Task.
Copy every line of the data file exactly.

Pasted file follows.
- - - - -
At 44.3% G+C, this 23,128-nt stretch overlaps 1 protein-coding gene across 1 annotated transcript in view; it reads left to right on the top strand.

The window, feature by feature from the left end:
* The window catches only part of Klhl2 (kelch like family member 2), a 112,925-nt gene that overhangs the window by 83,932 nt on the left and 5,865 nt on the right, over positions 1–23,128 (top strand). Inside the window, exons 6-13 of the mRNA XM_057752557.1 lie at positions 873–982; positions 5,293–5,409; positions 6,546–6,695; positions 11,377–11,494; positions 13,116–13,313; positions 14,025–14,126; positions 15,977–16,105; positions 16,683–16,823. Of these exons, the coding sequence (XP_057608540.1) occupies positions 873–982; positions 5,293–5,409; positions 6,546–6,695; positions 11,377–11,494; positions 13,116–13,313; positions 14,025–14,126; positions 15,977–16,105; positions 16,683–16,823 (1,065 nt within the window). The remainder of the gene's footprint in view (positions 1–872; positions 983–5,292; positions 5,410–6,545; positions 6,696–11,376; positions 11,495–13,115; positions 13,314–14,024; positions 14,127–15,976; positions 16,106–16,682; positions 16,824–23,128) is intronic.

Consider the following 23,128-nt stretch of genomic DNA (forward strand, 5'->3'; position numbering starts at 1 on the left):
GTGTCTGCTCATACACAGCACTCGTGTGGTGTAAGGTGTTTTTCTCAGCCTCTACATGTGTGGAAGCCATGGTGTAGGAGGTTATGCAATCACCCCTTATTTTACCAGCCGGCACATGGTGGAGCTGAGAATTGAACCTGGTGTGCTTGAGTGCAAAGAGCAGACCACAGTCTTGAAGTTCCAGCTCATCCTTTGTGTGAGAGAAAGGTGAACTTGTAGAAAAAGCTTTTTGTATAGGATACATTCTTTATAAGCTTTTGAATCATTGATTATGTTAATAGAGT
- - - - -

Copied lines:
At 44.3% G+C, this 23,128-nt stretch overlaps 1 protein-coding gene across 1 annotated transcript in view; it reads left to right on the top strand.

The window, feature by feature from the left end:
* The window catches only part of Klhl2 (kelch like family member 2), a 112,925-nt gene that overhangs the window by 83,932 nt on the left and 5,865 nt on the right, over positions 1–23,128 (top strand). Inside the window, exons 6-13 of the mRNA XM_057752557.1 lie at positions 873–982; positions 5,293–5,409; positions 6,546–6,695; positions 11,377–11,494; positions 13,116–13,313; positions 14,025–14,126; positions 15,977–16,105; positions 16,683–16,823. Of these exons, the coding sequence (XP_057608540.1) occupies positions 873–982; positions 5,293–5,409; positions 6,546–6,695; positions 11,377–11,494; positions 13,116–13,313; positions 14,025–14,126; positions 15,977–16,105; positions 16,683–16,823 (1,065 nt within the window). The remainder of the gene's footprint in view (positions 1–872; positions 983–5,292; positions 5,410–6,545; positions 6,696–11,376; positions 11,495–13,115; positions 13,314–14,024; positions 14,127–15,976; positions 16,106–16,682; positions 16,824–23,128) is intronic.

Consider the following 23,128-nt stretch of genomic DNA (forward strand, 5'->3'; position numbering starts at 1 on the left):
GTGTCTGCTCATACACAGCACTCGTGTGGTGTAAGGTGTTTTTCTCAGCCTCTACATGTGTGGAAGCCATGGTGTAGGAGGTTATGCAATCACCCCTTATTTTACCAGCCGGCACATGGTGGAGCTGAGAATTGAACCTGGTGTGCTTGAGTGCAAAGAGCAGACCACAGTCTTGAAGTTCCAGCTCATCCTTTGTGTGAGAGAAAGGTGAACTTGTAGAAAAAGCTTTTTGTATAGGATACATTCTTTATAAGCTTTTGAATCATTGATTATGTTAATAGAGT